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Vitreousness is an important quality characteristic that affects the yield of semolina during milling of durum wheat. It has been observed that kernel vitreousness seems to be lower when durum is exposed to damp conditions just before harvest. The main objective of this research was to determine the effect of high relative humidity (RH) on kernel vitreousness of ten durum wheat cultivars. Spikes were exposed to 88% RH at room temperature for 1 and 3 days. This resulted in increased spike moisture, kernel moisture and kernel size. Vitreous kernel content (vitreousness) decreased 23.6% after spikes were exposed to high relative humidity for 3 days. Exposure to 88% RH caused the greatest decline in vitreousness with the cultivar ‘Ben’.

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Seed moisture content is a well-recognised index of safe storage. However, when in equilibrium with the storage environment it is merely an indicator of the relative humidity of the air, which is the primary regulator of the growth of moulds and insects. The relationship is influenced by the profile of the seed components. During the 1990s, significant increases in the seed oil content of evening primrose were achieved through plant breeding. This paper shows that the equilibrium moisture content of evening primrose seeds declines significantly with increasing oil content. Hence, the moisture isotherm is altered and newer cultivars must be stored at slightly lower seed moisture contents to ensure that seed and oil quality are maintained.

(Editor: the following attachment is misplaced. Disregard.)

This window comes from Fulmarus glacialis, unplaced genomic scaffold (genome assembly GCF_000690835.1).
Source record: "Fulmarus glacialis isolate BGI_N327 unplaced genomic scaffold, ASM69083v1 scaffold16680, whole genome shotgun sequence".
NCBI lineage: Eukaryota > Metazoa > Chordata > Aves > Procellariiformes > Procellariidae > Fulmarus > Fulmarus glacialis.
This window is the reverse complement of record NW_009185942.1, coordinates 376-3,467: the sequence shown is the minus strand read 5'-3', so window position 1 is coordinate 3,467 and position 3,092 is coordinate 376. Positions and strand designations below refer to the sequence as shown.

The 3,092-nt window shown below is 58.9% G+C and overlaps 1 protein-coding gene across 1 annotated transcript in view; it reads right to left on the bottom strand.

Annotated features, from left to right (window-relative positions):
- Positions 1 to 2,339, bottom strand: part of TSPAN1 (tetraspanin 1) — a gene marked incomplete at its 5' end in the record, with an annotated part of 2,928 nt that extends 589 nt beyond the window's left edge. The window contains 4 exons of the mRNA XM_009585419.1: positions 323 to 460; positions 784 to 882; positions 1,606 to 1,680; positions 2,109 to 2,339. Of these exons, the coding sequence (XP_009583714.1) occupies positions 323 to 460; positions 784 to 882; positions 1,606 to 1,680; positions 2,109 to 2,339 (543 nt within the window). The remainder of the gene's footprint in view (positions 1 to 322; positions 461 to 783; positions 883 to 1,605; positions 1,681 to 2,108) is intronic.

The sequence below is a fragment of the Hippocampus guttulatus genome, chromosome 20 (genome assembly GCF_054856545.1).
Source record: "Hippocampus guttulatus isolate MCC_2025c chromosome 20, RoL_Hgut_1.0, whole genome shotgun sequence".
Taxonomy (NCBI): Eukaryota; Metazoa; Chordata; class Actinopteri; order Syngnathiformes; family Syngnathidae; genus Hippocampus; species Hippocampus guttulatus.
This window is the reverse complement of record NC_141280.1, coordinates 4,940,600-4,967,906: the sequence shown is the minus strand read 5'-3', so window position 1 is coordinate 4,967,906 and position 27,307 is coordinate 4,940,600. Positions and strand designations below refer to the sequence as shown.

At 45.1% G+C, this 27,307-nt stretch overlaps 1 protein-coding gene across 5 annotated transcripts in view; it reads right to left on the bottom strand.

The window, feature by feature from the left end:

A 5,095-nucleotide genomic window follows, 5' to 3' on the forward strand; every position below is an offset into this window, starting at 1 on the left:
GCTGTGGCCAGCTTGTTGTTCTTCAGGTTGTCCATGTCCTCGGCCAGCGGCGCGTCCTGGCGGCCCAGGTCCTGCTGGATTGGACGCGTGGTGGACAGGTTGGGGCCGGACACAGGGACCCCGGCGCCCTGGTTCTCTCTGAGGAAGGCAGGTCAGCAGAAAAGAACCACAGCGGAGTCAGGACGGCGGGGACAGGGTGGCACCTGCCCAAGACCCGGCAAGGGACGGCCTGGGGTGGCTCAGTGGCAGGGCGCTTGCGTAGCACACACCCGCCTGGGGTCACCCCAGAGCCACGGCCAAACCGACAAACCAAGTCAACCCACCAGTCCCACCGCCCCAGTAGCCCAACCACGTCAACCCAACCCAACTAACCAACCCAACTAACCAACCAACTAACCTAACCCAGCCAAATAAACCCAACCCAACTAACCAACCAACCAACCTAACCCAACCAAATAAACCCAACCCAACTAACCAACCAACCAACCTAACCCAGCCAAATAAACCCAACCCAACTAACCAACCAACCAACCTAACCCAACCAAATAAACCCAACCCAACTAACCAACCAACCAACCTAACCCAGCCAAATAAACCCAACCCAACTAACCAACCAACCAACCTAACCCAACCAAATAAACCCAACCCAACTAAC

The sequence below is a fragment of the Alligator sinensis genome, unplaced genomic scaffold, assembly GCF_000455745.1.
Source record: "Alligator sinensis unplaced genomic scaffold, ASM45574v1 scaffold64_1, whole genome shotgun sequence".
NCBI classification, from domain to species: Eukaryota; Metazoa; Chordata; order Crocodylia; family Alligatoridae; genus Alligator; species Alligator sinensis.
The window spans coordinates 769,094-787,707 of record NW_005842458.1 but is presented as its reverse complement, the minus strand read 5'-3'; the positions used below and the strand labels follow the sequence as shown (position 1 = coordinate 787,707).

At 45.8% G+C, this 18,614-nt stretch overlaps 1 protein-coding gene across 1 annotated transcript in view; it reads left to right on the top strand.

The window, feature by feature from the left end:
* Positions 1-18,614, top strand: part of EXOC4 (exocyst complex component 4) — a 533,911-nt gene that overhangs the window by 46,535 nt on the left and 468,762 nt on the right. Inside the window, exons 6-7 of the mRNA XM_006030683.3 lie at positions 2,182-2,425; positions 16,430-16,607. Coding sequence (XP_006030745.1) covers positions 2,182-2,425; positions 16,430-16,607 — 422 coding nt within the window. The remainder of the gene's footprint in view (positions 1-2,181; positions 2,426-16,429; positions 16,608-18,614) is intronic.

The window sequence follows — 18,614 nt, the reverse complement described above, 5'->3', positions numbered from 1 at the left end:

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Abou-Elella, G. M. (2003): Effect of eriophyid prey species and relative humidity on some biological aspects of the predatory mite, Proprioseiopsis (Amblyseius) lindiquisti (Acari: Phytoseiidae). Egypt. J. Biol. Pest Cont. 13, 31

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83 Steiner, M. Y., Spohr, L. J. and Goodwin, S. (2010): Relative humidity controls pupation success and dropping behaviour of western flower thrips, Frankliniella occidentalis (Pergande

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-04202010000300008 Marin , J. A. ( 2003 ): High survival rates during acclimatization of micropropagated fruit tree rootstocks by increasing exposures to low relative humidity . — Acta Hortic. 616 : 139 – 142 . https://doi.org/10.17660/actahortic.2003